KiwiSaver first-home withdrawal: You can apply to your KiwiSaver provider to withdraw some of your KiwiSaver savings to put towards buying your first home if you‘ve belonged to your KiwiSaver scheme for at least 3 years.
Read more about KiwiSaver first-home withdrawal(external link).
Welcome Home Loan
With a Welcome Home Loan, you might be able to get a home loan with only a 10% finance deposit. How much you can borrow depends on your lender, where you live in New Zealand and what you can afford.
Read more about Welcome Home Loans(external link).
Kāinga Whenua loan
If you’re Māori, you may be eligible for a Kāinga Whenua loan to build, buy or relocate a home onto your ancestral land.
Read more about Kāinga Whenua loans(external link).
Help to buy a house owned by Housing New Zealand
In some areas of New Zealand, you can buy a property that Housing New Zealand no longer needs. First-home buyers can apply for a FirstHome grant of up to $20,000 towards the deposit needed to buy one of these properties.
Read more about FirstHome(external link).
If you’re a tenant in a state house, you can buy your home if it’s available for purchase.
Read more about tenant home ownership(external link).
Getting help from family or friends
If you have family who would like to help you buy your first home, this can be helpful if you’re able to meet the repayments on a home loan, but don’t have the bank deposit.
Gifting is when someone you know gives or lends you some or all of the money you need for your bank deposit. It’s a good idea for both parties to get independent legal advice, even if it’s a family member, and especially if the gift is a loan to be paid back in future.
A home loan is usually secured by the property purchased with the loan. Some lenders will accept another property, for example, your parents’ property, as security on the loan. In this case, the lender will need a guarantee from the owners of the property being used as security. We recommend both parties get legal advice before agreeing to this option.
Sometimes friends or family will get together to combine their savings to get enough money for a bank deposit so they can purchase a house together. This means you can share the cost of home loan repayments, bills and maintenance.
This should be thought of as a business deal, and we recommend that both parties get legal advice. You should think about what will happen if your circumstances change, for example, if one of you loses their job. Your lawyer may recommend a contract that will set out things like your share of the property, how much you have contributed, how maintenance costs will be shared and what happens if one of you wants to sell.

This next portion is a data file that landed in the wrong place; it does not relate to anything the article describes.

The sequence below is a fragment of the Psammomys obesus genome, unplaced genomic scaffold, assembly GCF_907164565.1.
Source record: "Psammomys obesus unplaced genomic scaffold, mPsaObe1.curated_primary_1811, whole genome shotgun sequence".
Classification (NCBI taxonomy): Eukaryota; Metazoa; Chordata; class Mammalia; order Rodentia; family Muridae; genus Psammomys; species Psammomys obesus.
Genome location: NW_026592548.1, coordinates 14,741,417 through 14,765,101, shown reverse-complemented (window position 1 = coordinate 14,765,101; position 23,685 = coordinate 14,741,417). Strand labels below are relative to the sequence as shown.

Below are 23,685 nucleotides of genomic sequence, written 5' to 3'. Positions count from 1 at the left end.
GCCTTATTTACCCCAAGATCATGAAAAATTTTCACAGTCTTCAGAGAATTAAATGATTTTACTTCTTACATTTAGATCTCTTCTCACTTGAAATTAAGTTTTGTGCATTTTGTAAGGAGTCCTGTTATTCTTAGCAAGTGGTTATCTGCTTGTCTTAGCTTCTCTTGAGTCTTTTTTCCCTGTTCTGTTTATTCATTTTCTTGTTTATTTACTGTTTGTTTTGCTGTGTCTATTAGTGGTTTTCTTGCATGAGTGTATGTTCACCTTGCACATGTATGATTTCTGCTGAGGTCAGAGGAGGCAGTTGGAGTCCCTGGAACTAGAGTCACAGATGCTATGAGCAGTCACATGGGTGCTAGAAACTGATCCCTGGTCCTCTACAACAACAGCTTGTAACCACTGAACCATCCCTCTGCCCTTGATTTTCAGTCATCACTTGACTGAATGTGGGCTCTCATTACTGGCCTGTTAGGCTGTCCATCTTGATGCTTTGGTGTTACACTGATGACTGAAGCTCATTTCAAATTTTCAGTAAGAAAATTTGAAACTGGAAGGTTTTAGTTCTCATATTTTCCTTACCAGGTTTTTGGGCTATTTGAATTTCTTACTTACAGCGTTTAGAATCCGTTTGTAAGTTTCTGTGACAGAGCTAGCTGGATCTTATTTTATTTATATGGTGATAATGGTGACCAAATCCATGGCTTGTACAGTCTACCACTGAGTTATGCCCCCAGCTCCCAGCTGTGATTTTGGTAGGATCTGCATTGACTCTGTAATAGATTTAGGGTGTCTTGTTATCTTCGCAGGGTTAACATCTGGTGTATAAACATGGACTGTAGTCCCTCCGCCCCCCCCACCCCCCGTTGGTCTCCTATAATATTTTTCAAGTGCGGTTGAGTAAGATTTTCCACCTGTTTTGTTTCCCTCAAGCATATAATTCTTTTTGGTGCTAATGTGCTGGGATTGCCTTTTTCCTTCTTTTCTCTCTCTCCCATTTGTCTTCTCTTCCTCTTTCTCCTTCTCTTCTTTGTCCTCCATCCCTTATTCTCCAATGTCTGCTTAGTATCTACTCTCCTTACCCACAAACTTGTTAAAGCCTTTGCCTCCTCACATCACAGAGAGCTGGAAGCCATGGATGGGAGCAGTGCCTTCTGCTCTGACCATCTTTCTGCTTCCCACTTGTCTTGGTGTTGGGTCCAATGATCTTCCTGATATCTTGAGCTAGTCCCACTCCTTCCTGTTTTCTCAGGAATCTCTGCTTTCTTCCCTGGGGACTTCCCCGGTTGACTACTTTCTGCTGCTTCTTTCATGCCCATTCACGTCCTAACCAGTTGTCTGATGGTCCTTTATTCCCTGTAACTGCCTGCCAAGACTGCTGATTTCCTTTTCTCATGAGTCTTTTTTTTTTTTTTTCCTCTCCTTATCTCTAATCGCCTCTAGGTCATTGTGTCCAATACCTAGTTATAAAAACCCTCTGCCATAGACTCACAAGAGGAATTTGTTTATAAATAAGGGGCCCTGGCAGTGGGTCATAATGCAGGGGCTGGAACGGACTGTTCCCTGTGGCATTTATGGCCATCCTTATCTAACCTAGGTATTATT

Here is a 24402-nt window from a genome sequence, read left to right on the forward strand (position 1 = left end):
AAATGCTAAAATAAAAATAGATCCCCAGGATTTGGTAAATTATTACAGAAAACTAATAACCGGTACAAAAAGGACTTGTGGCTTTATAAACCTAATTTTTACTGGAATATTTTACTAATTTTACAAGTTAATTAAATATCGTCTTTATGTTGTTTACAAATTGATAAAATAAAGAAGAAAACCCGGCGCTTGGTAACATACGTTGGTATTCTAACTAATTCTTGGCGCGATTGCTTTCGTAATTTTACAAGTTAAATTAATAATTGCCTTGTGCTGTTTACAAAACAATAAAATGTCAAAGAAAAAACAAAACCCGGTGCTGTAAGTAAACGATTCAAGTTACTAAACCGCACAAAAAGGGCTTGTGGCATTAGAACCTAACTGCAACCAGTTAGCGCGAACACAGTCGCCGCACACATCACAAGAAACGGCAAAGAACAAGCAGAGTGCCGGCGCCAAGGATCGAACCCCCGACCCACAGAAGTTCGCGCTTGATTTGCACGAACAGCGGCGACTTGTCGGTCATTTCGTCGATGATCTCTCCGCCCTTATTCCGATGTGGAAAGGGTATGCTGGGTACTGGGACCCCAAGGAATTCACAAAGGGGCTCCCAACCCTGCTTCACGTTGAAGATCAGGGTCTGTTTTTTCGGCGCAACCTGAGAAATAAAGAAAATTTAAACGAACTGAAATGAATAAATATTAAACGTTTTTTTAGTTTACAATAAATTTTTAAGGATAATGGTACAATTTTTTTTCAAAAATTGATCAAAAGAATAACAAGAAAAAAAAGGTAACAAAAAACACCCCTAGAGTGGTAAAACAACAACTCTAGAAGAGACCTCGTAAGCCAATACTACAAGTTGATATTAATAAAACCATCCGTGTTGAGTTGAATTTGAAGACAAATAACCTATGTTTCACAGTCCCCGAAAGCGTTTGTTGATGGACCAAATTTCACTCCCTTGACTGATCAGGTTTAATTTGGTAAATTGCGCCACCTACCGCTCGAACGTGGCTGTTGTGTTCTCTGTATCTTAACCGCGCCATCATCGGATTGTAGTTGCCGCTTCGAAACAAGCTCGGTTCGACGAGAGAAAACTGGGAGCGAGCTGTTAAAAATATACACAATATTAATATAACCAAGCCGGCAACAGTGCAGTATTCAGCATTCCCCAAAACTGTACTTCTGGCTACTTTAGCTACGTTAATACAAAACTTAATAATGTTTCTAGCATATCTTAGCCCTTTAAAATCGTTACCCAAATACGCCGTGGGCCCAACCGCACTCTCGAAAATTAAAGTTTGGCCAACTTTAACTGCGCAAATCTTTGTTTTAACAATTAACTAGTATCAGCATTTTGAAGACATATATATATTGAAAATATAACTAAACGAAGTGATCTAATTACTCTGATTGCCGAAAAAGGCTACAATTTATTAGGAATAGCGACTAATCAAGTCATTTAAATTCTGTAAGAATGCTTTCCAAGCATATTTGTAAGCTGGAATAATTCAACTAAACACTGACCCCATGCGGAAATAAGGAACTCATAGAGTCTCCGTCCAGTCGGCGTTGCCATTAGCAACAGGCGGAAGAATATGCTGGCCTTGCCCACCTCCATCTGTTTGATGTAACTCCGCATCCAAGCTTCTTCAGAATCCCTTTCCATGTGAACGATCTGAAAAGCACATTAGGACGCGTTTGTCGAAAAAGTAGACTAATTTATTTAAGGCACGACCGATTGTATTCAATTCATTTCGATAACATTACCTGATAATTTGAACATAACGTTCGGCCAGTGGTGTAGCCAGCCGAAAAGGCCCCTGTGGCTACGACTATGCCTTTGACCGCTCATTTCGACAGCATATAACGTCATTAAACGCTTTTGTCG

Using existing equity
Equity is the difference between the property’s value and the amount you owe on the home loan. If you sell your property and repay the home loan, your equity is the amount left over. Equity can be used to help purchase a second property.
Residential property purchases do not usually include goods and services tax (GST), but there are exceptions if you or the seller is GST registered. Before committing to any property deal involving GST, we recommend you talk to a tax professional because you’ll need to understand if the price is inclusive or exclusive of GST.
If you're buying and selling a property, you may need to pay tax on any profit you make. The bright-line rule says you may have to pay tax when you buy and sell a residential property within five years unless an exception applies (for example, if it is your main home). You can find out if this rule applies in your situation on the IRD website(external link).
Visit the IRD website(external link) for more information about property and tax.
Budget for the additional costs of buying
Buying and moving to a new home comes with additional costs you need to budget for:
- Lawyer or conveyancer fees.
- Building inspection reports including a council LIM report and a building inspection report.
- Any bridging finance costs.
- Moving costs including reconnecting services.
- On-going costs like maintenance, rates, insurance and body corporate fees if your home is in a complex.
You’ll need to pay any legal fees and inspection costs even if you’re not successful in buying a property you’re considering.